A Family Attitude toward Employees
That’s particularly useful because employees often have a significant amount of contact with customers. “A great number of customers come into the building, so a lot of the employees know our customers,” DeCaro says.
“I recognize I can’t know everything about everything,” DeCaro says. “But I can hire people who have expertise that I don’t have.”
Eagle has succeeded in hiring wisely so far. DeCaro hired his first employee about nine months after starting the business. That employee is still with the company as shop foreman. Eagle’s second hire has also been with the company nearly 19 years.
“We really try to recognize what our employees want,” DeCaro says. “We didn’t have a time clock until three years ago.”
A sizeable portion of the company’s workforce speaks only Spanish. With the help of a grant from the state of New Jersey, Eagle provides English language classes to them and their families.
The classes include both general English language instruction and job-specific terms and phrases. “I can see the classes are working when employees speak more English and are comfortable asking me more questions in English,” DeCaro says.
“We are able to provide an environment for employees to make a life for themselves,” DeCaro adds.
Eagle, DuPont and the Growth of the Solid Surface Industry
Eagle Fabrication of Keyport, NJ, started business in 1984 as a kitchen cabinet installer. Early on, Founder Phil DeCaro was approached by a Corian distributor to see if he was interested in learning about solid surface. “I was looking for some new business to open up, and I saw it as an opportunity,” DeCaro says. The result was a shift in focus for the company, whose history now parallels the history of the solid surface industry itself.
DeCaro attended a local three-day seminar hosted by DuPont, which allowed him to buy Corian solid surface. Eagle’s first solid surface work was making vanity tops for a plumbing supply company.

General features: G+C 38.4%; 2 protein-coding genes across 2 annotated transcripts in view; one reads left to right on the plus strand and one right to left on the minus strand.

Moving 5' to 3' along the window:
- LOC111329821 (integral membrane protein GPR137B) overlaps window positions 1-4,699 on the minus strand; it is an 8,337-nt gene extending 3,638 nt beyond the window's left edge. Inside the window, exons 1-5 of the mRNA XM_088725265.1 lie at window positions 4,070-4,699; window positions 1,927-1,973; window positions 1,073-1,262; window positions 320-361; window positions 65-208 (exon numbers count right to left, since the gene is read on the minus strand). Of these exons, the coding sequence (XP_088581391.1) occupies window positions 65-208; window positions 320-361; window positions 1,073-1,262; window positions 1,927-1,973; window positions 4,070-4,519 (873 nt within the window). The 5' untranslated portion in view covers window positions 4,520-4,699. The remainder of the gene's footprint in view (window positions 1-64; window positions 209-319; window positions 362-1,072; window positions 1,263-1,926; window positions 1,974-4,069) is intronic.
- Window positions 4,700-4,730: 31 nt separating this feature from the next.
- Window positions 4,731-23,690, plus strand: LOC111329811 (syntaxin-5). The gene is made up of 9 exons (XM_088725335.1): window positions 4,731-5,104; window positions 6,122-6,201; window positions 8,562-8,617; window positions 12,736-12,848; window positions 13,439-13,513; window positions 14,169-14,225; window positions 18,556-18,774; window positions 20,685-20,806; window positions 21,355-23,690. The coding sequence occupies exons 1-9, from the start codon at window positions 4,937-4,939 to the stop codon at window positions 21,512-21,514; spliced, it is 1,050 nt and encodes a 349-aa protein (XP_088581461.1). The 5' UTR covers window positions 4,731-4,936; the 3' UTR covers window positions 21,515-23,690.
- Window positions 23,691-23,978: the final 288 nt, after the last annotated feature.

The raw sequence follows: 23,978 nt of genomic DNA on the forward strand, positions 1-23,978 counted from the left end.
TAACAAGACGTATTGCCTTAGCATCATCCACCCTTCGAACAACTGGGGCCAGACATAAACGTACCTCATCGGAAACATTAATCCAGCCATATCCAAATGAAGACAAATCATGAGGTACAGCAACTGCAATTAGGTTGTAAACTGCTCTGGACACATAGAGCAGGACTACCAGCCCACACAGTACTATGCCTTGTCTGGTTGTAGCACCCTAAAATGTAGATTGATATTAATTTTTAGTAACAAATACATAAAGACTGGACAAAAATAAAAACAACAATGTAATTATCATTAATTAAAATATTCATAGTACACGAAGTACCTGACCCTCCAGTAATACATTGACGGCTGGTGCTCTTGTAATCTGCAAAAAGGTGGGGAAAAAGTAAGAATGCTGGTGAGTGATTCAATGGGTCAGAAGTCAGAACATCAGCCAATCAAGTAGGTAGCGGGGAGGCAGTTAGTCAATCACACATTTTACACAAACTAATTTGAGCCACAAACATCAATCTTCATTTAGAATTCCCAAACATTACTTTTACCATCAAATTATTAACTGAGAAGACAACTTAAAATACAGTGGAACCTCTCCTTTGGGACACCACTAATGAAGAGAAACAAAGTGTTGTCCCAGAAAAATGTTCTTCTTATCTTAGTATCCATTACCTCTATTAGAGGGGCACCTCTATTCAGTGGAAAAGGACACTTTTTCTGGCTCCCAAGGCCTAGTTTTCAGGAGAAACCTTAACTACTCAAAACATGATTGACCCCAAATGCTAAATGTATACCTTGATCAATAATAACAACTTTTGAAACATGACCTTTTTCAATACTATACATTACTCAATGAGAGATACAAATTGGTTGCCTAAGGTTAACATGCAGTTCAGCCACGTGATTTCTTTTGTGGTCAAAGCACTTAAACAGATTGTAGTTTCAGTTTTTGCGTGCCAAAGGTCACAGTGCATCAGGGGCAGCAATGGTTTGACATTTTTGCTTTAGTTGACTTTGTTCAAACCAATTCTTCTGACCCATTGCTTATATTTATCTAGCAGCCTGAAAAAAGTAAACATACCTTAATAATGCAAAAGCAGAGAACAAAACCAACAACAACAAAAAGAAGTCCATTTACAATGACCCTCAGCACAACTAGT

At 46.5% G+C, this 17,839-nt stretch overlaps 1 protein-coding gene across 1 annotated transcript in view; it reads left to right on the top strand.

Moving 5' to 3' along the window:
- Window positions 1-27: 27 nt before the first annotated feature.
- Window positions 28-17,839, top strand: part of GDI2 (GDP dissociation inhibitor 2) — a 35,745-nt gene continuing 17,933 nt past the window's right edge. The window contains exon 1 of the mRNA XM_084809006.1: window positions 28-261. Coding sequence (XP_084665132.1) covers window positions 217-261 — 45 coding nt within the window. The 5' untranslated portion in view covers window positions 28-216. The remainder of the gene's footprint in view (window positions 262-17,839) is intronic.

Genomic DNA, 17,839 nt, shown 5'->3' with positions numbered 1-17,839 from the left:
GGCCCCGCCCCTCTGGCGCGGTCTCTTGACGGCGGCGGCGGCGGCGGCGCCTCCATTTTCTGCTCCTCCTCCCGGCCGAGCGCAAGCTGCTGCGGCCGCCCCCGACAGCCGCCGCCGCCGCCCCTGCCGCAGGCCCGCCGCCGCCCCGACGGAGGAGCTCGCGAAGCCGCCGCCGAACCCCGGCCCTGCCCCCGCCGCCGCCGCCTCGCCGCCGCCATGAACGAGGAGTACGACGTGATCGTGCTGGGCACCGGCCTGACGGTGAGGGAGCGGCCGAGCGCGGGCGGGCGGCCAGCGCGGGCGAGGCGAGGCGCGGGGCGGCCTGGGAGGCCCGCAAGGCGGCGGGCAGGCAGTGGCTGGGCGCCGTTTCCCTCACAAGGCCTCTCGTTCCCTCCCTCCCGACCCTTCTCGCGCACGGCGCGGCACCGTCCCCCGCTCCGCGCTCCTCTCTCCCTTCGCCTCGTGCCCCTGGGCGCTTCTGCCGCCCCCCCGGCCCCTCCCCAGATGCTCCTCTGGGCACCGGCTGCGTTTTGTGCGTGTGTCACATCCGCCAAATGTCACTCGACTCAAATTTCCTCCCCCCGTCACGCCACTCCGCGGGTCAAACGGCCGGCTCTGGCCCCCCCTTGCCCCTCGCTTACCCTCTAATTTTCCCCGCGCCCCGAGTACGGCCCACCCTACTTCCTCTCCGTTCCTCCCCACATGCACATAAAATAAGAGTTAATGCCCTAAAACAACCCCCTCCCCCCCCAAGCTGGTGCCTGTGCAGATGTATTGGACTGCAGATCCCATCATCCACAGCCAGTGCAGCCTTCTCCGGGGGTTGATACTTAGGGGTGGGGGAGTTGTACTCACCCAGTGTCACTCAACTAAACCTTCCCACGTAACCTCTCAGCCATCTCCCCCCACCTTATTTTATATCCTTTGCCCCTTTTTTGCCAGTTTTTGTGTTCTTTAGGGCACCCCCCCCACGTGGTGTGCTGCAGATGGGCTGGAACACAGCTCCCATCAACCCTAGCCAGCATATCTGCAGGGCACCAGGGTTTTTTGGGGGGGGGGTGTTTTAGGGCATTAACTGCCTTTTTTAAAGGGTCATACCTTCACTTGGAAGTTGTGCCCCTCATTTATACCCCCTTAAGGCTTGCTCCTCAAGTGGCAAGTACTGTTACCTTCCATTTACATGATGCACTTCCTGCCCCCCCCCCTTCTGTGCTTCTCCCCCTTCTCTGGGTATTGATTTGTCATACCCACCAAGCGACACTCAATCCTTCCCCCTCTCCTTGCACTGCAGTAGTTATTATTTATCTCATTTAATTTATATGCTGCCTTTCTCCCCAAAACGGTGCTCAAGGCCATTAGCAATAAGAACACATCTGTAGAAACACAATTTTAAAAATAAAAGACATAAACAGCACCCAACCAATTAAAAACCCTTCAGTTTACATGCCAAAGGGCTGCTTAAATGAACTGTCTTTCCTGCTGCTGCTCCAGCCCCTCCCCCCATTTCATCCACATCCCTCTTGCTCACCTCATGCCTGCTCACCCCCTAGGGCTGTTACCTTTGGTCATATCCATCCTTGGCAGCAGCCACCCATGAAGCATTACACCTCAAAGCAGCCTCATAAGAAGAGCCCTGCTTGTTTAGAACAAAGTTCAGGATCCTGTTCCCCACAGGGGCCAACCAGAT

“At the time, the fabricator was doing no marketing,” DeCaro says. Instead, all job opportunities came through distributors.
“DuPont had a lot to do with guiding the path of fabricators early on,” DeCaro says. “DuPont offered business classes, and with the help of distributors, DuPont created demand for solid surface.”
Eagle did not hire its first salesman until 1996, even though the company had grown to $1 million in sales by that point. DeCaro says many fabricators grew larger and more sophisticated in their marketing in the mid-1990s.
Another major change for Eagle and the industry occurred in 1998, when Eagle joined the fledgling International Solid Surface Fabricators Assn.
“The industry was a mess — everyone had a different way of doing things,” DeCaro says. “ISSFA let us exchange business ideas and best practices in a non-competing environment.
“I think ISSFA meant more to changing this industry than any of the new tools that have been introduced.”
DeCaro is a big proponent of networking and sharing ideas, and he has opened up his plant for visitors to learn about the industry. In fact, DeCaro’s willingness to share knowledge was specifically recognized at the ceremony where Eagle won ISSFA’s International Fabricator of the Year award.
A more recent, and less fortunate, development is the beginnings of a commodity model in the industry. As outlined in the main story, Eagle is countering this trend through its sales and marketing efforts. “The fabricator makes the brand; the brand doesn’t make the fabricator,” DeCaro says.
He notes that one of ISSFA’s major goals is to create its own brand and drive consumer awareness of ISSFA fabricators as well.